Popular temple in Myanmar: The top 10 you should visit

There are so many beautiful and unique temples and pagodas in Myanmar (Burma) that deciding which to visit can take time and effort. Example: The Shwedagon is the most popular temple in Myanmar which has 60 tons of pure gold… Thousands of beautiful Burmese temples have been built as striking symbols of devotion, as a focal point for community life, and as a source of comfort and merit-making in one of the most devoutly Buddhist places on the planet.

1. Most famous temple in Myanmar: Yangon region 

Some of Myanmar’s most beautiful – and significant – pagodas can be found in the country’s largest city. Here are the two most important Yangon temples you should not miss if you visit the former capital. Yangon is also an intriguing place to live.

Shwedagon Pagoda – the famous temple in Myanmar you should visit

Prepare to be mystified by this magnificent pagoda. There is no more elaborate or beautiful Buddhist architecture than this. It’s the must-visited temple in Myanmar.


Shwedagon pagoda at night

Shwedagon Pagoda Overview and History

First let’s begin with Myanmar’s most famous pagoda, the Shwedagon Pagoda, also known as the Golden Pagoda. This lovely pagoda is set on over 100 acres of land, with 99-meter golden stupa skyscrapers above the landscape.

This is more than a gorgeous pagoda in Myanmar. It is a national symbol as well as a sacred site for Buddhists all over the world. The sight of its luxurious gold exterior, complete with a diamond-studded spire, is instantly recognizable all over the world.

The Shwedagon Pagoda is also extraordinarily important in Buddhism. The pagoda contains four valuable relics, all of which are thought to have belonged to three previous Buddhas and the current Buddha, Gautama. This is one of the factors that attracts thousands of adherents every day, so be primed and ready for some crowds.

The pagoda serves as a precinct rather than a temple. To achieve the central terrace, you should ascend four stairways in each cardinal direction. The pagoda contains shrines to all four Buddhas, in addition to smaller stupas, shrines, planetary posts, pavilions and meditation platforms, a museum, giant bells, and animist (Nat) spirit shrines.


Shwedagon Pagoda

Sule Pagoda

This ancient Burmese pagoda in Yangon’s heart is much more than a historical artifact; like the Shwedagon Pagoda, it has also been at the center of local politics and identity.

Sule Pagoda Overview and History

At first glance, the Sule Pagoda appears to be a scaled-down version of Shwedagon, it’s also a famous temple in Myanmar. However, describing it in this manner would be inaccurate; it is a distinct and beautiful pagoda in its own right.

According to local legend, the pagoda is even older than Shwedagon, but this cannot be confirmed. However, we do know that its modern iteration was completed by the fifteenth century.

Since then, modern structures have crept up near the pagoda, creating an incredibly interesting juxtaposition. Nonetheless, at 44 meters in height, the pagoda towers over nearby structures such as the Supreme Court.

The Sule Pagoda has become a foundation of local identity, owing to its central location as well as its cultural significance. Various political events and protests have taken place there, and it also holds deep spiritual significance for the locals.

The Pagoda’s significance in Myanmar cannot be overemphasized. In Myanmar, all distances are measured from the Sule, and the political situation was so devastating in 1964 that the government only controlled an area 8 miles out from the Sule. Governments bring people and then go, but the Sule is everlasting.


Sule Pagoda

2. The best temples in Myanmar: Bagan region 

UNESCO has designated Bagan as one of the world’s most revered archaeological sites. It is home to thousands of magical pagodas and temples, including a number of Myanmar’s most famous pagodas.

The Bagan plain is a wonderful collection of ancient, crumbling, unnamed, and appallingly restored pagodas – unquestionably the world’s largest collection of temples. It is a once-in-a-lifetime opportunity, to visit a popular temple in Myanmar.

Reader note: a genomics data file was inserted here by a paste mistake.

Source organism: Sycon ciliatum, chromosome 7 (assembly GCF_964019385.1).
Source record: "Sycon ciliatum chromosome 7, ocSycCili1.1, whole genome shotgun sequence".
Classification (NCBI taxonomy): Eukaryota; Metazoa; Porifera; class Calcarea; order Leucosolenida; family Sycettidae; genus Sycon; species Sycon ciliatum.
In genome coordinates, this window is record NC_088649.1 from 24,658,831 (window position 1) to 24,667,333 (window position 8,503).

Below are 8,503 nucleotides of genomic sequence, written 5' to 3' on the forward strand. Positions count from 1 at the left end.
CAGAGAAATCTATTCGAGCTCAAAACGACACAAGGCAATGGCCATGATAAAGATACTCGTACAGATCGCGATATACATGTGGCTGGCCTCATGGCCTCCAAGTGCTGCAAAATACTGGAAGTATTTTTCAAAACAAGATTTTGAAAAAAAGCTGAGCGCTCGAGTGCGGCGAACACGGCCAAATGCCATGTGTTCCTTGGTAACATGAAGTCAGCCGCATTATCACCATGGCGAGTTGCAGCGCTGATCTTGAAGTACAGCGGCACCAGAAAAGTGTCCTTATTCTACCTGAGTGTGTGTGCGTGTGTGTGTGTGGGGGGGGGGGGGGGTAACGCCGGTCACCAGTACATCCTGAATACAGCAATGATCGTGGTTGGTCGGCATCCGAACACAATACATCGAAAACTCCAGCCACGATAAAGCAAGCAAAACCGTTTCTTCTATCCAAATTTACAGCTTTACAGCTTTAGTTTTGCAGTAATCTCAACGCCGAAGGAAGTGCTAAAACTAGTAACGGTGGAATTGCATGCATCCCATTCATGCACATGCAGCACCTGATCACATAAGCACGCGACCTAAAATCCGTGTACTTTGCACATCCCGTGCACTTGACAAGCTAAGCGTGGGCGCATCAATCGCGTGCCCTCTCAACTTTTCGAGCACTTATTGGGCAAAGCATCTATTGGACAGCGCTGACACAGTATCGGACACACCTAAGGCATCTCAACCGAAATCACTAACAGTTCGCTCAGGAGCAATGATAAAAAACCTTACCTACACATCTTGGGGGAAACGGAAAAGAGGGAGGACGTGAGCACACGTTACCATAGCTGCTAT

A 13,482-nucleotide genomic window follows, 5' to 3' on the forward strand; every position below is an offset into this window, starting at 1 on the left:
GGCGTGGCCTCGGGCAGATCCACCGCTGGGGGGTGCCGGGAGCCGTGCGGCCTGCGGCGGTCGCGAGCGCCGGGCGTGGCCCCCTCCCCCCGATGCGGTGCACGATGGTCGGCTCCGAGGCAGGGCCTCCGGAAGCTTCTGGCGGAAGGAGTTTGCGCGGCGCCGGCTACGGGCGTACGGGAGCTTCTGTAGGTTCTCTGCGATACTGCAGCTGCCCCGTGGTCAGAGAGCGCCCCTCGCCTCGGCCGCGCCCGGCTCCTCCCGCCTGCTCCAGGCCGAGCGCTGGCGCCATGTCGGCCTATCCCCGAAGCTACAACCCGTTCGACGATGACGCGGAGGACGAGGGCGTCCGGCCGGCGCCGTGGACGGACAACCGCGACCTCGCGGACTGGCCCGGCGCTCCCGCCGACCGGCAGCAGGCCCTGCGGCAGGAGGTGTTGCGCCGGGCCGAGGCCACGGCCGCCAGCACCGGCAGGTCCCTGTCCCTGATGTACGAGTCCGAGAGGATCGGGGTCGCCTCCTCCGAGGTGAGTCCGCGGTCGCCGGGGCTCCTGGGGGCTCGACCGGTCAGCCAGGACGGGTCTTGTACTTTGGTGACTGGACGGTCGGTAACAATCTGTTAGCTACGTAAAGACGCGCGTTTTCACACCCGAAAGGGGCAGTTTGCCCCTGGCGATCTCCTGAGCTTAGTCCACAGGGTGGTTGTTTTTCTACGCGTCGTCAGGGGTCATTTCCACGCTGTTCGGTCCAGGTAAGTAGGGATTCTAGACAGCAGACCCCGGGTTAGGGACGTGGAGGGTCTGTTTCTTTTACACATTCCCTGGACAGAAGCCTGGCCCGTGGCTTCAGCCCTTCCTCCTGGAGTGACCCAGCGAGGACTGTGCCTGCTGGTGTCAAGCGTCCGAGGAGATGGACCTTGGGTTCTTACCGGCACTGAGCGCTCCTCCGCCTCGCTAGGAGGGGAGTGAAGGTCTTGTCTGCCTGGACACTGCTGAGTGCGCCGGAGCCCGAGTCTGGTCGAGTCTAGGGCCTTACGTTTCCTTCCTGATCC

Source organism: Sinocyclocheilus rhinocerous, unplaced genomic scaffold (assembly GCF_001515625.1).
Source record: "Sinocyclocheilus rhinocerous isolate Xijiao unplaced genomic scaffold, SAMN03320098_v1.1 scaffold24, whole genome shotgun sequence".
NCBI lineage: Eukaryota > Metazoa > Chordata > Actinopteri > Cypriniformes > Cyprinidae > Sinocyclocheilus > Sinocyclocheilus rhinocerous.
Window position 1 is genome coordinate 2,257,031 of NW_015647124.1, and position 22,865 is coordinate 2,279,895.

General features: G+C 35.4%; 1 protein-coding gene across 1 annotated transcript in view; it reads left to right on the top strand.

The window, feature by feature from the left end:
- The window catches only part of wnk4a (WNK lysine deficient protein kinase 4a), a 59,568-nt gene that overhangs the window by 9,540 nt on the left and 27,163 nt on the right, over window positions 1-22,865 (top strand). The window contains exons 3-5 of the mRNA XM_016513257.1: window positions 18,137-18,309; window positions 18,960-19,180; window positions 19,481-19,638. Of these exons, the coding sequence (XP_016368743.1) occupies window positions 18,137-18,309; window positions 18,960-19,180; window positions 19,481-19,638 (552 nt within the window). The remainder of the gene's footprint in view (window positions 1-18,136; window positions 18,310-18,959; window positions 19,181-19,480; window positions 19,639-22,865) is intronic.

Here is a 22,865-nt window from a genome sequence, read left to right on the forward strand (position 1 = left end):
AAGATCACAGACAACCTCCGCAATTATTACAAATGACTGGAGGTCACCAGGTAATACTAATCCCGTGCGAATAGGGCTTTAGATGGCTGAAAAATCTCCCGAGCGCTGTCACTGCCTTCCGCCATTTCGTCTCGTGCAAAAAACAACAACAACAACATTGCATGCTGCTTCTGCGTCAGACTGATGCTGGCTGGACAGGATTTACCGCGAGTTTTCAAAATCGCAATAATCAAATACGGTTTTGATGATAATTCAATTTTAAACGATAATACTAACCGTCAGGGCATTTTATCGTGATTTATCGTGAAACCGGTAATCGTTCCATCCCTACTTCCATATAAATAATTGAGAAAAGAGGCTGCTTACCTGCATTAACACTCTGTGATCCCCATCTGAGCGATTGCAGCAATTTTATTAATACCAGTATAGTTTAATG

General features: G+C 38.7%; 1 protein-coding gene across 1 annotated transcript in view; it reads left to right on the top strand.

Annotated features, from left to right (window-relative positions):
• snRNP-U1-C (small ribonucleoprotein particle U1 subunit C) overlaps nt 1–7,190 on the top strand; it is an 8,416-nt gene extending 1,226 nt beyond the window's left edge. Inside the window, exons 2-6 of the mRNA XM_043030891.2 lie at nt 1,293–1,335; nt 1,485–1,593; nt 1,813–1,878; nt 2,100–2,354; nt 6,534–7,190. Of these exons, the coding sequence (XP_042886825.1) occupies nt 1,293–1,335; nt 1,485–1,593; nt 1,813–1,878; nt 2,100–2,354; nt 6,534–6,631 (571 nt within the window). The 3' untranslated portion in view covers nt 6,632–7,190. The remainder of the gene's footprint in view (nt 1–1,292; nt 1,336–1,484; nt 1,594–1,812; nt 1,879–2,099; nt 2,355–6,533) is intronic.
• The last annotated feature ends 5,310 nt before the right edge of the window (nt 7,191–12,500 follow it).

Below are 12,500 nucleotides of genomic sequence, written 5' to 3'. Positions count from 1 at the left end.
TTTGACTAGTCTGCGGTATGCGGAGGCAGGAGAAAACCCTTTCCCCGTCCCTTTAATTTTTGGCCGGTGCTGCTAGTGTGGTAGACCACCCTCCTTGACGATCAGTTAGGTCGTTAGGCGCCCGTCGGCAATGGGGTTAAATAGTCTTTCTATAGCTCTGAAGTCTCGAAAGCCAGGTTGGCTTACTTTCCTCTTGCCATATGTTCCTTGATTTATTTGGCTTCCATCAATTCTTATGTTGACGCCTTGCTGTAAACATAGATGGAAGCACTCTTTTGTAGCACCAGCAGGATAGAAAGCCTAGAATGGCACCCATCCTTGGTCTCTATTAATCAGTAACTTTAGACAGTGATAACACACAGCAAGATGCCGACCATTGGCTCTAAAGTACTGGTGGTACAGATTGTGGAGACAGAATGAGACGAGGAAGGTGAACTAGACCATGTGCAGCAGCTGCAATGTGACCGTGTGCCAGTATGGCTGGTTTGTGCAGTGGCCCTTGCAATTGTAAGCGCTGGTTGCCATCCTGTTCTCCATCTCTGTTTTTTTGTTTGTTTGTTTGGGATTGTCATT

Sule’s above

One special way to experience Bagan’s temples is by hot air balloon at sunrise, bike, or on this Bagan cultural day tour.

For nearly a thousand years, this stark white pagoda has stood as a symbol of Buddhist devotion in Bagan. It’s an old temple in Burma.

Shwesandaw Pagoda Overview and History

Shwesandaw Pagoda, at just under 100 meters, is one of the largest temples in Bagan, if not all of Myanmar. Its sheer size isn’t the only thing that makes it a spectacle; much of its white covering still remains, making it stand out against the blue sky and green foliage around it.

The pagoda was built in 1057 by King Anawrahta, one of Burma’s most famous and significant monarchs, to house a holy relic of the Buddha’s hair.


Shwesandaw Pagoda

Its architecture is distinct and unusual, as it is one of the pagodas from this early period. The top is a large dome, but beneath it are five terraces where statues once stood. Many of the treasures have been relocated to the Archaeological Museum, but the pagoda remains stunning.

Shwesandaw Pagoda has become a popular place to watch a magical sunrise or sunset, when the light casts a beautiful glow over the pagoda.

Visit Shwesandaw Pagoda: Practical aspects

A Bagan Archaeological Zone visitor’s ticket, which costs 25,000 kyats but allows you to visit all of the pagodas in the area for five days, is required to enter. It should be noted that climbing the pagoda is currently prohibited due to some of its instability.


Shwesandaw Bagan

Ananda Temple

The more you look at this exquisite pagoda, the more you will be mesmerized by its intricate details and beauty. You must-visited temple in Myanmar for spiritual health. 

Ananda Temple Overview and History

This Burmese pagoda has been dubbed “the Westminster of Burma,” which may appear strange at first. However, once you get up close and see the exquisite detail on this pagoda, you’ll realize it’s on par with Westminster Abbey in terms of craftsmanship.

Among Myanmar’s thousands of temples, the 12th-century Ananda is well-known for its architecture. Although it was overseen by the local King Kyansittha, it is thought to have been heavily influenced by Indian styles.


Ananda Temple

The gilded stupa is a relatively new addition to the Ananda Pagoda. It was covered in gold to commemorate the pagoda’s 900th birthday in 1990, and it certainly adds a glitzy touch to the pagoda.

Ananda Pagoda is beautiful at any time of year, but it is especially magical during an annual festival held in Pyahto (December/January). This involves 1,000 monks chanting scripture for three days without stopping – a true display of devotion and an incredible spectacle.

Dhammayangyi Pagoda